Two thirds of Danish pig farms have MRSA

The food and agriculture minister admits that "previous efforts have not been enough" as a new study shows that the MRSA bacteria is more widespread than believed.

Two thirds of Danish pig farms have MRSA
The food and agriculture minister promised a “comprehensive action plan” to combat MRSA. Photo: Camilla Rønde/Scanpix
The presence of the antibiotic-resistant MRSA bacteria in Danish piggeries has doubled in just four years. 
An analysis has revealed that MRSA is now present in two out of every three pig production sites in Denmark. 
The new study comes in a year that has seen one food-related scandal after another. Danish consumers have had to deal with listeria outbreaks, salmonella infections and a massive increase in the presence of MRSA CC398, a variant that can be transmitted from livestock to humans. 
According to the Danish State Serum Institute (SSI), the CC398 variant only accounted for two percent of all MRSA cases in 2007 but this year it is up to 35 percent. 
Earlier this year, Henrik Westh, the head of the Capital Region’s MRSA research centre, and Hans Jørn Kolmos, a professor of clinical microbiology at the University of Southern Denmark, said that as many as 12,000 people in Denmark are likely infected with MRSA without knowing it. 
At least two people have died as a result of an MRSA infection.
And a spot check of pork products in Danish supermarkets showed that every fifth pack of pork carries MRSA
Food and Agriculture Minister Dan Jørgensen said that the latest MRSA revelations prove that the status quo is not enough. 
“The experts have provided their suggestions for how we can limit MRSA, but this also proves that there are no quick fixes. For me, it is clear that the previous efforts we have made here in Denmark have not been enough,” Jørgensen wrote in a press release.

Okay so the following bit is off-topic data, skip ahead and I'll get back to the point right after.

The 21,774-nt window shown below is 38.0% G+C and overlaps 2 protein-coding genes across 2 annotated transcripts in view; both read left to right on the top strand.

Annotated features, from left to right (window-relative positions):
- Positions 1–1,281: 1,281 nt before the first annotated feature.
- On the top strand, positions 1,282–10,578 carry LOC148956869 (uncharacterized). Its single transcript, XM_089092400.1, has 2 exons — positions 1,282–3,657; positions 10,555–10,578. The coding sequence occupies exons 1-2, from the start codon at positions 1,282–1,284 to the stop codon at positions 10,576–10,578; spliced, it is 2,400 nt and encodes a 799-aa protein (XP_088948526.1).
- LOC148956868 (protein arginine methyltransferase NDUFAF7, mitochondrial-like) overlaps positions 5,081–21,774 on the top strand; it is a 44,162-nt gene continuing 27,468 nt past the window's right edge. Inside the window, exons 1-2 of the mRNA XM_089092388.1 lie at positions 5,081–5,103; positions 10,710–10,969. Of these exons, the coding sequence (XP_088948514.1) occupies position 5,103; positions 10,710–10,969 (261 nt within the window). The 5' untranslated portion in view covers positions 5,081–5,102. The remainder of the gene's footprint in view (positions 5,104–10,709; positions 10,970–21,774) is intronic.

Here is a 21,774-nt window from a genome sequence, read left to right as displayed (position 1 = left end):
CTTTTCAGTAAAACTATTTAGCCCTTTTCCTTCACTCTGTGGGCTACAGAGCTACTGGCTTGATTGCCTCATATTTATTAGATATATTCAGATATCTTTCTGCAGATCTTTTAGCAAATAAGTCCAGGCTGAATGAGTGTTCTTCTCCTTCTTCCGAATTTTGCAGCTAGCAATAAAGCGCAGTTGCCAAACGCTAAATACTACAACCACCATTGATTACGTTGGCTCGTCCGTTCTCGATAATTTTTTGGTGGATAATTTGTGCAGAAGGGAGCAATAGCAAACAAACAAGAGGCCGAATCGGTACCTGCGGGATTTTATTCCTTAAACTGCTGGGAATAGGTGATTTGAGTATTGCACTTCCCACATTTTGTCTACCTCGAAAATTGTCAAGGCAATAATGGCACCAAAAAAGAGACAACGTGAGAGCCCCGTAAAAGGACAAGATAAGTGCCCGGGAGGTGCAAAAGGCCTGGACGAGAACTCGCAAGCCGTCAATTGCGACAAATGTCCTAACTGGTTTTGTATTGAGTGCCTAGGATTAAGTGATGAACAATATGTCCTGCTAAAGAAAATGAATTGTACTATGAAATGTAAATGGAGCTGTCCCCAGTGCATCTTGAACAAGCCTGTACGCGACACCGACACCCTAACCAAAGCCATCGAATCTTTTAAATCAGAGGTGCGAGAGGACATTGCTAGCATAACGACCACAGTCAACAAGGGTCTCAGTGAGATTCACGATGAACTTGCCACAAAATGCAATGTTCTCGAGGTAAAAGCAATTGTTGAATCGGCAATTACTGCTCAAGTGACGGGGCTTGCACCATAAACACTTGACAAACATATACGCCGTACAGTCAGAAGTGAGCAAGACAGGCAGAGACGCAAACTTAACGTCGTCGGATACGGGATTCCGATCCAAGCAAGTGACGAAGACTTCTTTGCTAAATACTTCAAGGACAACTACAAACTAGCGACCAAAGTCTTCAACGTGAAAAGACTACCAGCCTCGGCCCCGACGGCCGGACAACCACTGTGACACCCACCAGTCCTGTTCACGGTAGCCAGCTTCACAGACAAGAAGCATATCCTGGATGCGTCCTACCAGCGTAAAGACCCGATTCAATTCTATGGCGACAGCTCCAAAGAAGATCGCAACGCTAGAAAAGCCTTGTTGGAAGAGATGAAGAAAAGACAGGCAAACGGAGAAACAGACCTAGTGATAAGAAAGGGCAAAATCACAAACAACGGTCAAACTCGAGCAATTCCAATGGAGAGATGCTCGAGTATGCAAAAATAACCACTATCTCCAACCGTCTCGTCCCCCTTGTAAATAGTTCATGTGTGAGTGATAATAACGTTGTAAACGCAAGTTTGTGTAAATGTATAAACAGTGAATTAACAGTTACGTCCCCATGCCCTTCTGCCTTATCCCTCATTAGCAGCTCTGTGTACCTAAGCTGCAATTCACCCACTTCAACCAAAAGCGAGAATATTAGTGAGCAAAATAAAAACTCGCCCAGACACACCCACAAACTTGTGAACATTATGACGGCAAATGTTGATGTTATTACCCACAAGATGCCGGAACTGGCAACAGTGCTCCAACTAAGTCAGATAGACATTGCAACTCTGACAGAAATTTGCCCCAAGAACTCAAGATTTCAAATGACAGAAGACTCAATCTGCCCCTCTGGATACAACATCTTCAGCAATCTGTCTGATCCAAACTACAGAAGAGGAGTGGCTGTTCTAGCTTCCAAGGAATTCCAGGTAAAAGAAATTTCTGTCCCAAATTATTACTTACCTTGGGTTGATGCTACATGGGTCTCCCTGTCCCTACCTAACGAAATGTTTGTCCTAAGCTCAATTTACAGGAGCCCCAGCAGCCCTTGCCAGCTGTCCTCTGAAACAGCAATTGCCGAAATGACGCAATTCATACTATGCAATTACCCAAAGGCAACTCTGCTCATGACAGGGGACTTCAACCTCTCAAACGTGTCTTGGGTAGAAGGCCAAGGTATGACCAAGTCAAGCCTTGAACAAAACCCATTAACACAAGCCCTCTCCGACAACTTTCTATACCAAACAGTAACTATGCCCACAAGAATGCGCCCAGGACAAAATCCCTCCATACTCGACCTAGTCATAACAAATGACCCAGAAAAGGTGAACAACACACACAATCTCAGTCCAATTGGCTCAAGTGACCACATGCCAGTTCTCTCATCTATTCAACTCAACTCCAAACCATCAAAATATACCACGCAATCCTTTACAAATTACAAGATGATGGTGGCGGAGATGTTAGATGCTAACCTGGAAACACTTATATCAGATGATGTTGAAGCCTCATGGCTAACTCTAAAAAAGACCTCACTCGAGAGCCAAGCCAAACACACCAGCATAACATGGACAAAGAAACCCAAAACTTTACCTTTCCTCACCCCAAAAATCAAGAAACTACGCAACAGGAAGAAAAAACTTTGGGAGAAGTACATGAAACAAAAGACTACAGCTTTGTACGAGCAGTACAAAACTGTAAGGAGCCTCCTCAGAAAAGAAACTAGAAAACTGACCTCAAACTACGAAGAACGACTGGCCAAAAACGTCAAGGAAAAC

Jørgensen said he would work with parliament to find a “comprehensive action plan” to combat the rising prevalence of MRSA. 

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‘At least four’ babies contract MRSA at Danish hospital

Several cases of infections related to the MRSA bacterium were reported at a neonatal ward at Aalborg University Hospital on Tuesday.

'At least four' babies contract MRSA at Danish hospital
Photo: Henning Bagger/Scanpix Denmark

At least four newborn babies are reported to have been infected by the bacterium at the hospital's neonatal ward for prematurely born infants, head of department Consultant Pia Sønderby Christensen told Ritzau.

20 patients at the hospital are currently undergoing tests to detect the presence of the bug, with a similar number of recently discharged patients also recalled.

The hospital is now testing newborn babies and parents that have been at the hospital since late February, along with staff, in an effort to track down the source of the bacteria.

“MRSA infections can be treated with antibiotics, so parents needn't be worried.

“It does not commonly give rise to illness, and the bacteria can be treated if symptoms exist,” Christensen said.

The consultant said she expected further infections to be uncovered.

“We currently do not have an overview of how many children are affected. But we are currently investigating this,” she said.

“We are isolating the infected children with their families. So we are separating the department between those with the bacteria and those who do not have it,” the doctor added.

Christensen also said that of the four children in which infection had been found, one had been treated for a skin infection and was now cured.

The remaining three children did not show any symptoms.

“But we expect to find more infected children, since that's often how it is with outbreaks like this. It passes easily between newborn babies,” she said.

READ ALSO: MRSA cases in Denmark doubled in one year